An Appreciation of Lucille Clifton

Praise for the poet of deceptive simplicity.

the time i dropped your almost body down

down to meet the waters under the city

and run one with the sewage to the sea

what did i know about waters rushing back

what did i know about drowning

or being drowned

“the lost baby poem” features uncharacteristically (for Clifton) long, iambic pentameter lines; it is a substantial poem, with heft and a deadly serious subject matter. The uncapitalized ‘i’s’ account for the poem’s alternatingly plaintive and insistent tone.

By 1980, Clifton’s place in the canon of American poets was fully established; her reputation among female fans was strengthened by the savvy Woman Power poem, “homage to my hips”:

these hips are big hips

they need space to

move around in.

they don’t fit into little

petty places. these hips

are free hips.

they don’t like to be held back.

these hips have never been enslaved,

they go where they want to go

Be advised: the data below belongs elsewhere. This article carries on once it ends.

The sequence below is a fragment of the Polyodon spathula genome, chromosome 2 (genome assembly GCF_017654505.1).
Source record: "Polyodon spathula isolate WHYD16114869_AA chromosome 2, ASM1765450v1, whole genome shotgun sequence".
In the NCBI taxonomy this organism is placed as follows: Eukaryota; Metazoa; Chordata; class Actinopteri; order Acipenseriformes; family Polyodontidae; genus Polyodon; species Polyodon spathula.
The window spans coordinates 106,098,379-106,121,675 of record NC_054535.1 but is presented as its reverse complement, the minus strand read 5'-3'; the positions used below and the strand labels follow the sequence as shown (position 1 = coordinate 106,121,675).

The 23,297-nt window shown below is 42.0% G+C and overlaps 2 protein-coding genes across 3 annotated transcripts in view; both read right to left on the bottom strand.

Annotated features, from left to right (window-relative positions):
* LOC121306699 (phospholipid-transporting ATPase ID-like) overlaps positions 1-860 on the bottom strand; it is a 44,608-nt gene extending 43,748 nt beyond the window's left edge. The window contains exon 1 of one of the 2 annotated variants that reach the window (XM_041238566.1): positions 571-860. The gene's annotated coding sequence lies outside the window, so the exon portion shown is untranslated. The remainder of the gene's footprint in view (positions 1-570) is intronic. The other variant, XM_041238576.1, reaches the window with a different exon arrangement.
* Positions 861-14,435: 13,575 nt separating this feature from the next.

they do what they want to do.

these hips are mighty hips.

these hips are magic hips.

i have known them

to put a spell on a man and

spin him like a top!

Even with the brief phrase “never been enslaved” in eighth line, the speaker could be any race, but she is clearly a woman. The poem appeals to all women everywhere. The speaker of “when i stand among poets,” from Quilting (1991), more coyly than usual identifies herself as woman (and not necessarily a black woman) by commenting on her difference from her poetic compatriots:

when i stand around among poets

i am embarrassed mostly,

their long white beards,

the great bulge in their pants

their certainties

i don’t know how to do

what i do in the way

that i do it. it happens

despite me and i pretend

to deserve it.

Hollis Robbins is a professor of humanities at the Peabody Institute of the Johns Hopkins University and teaches African-American poetry and poetics at the Center for Africana Studies.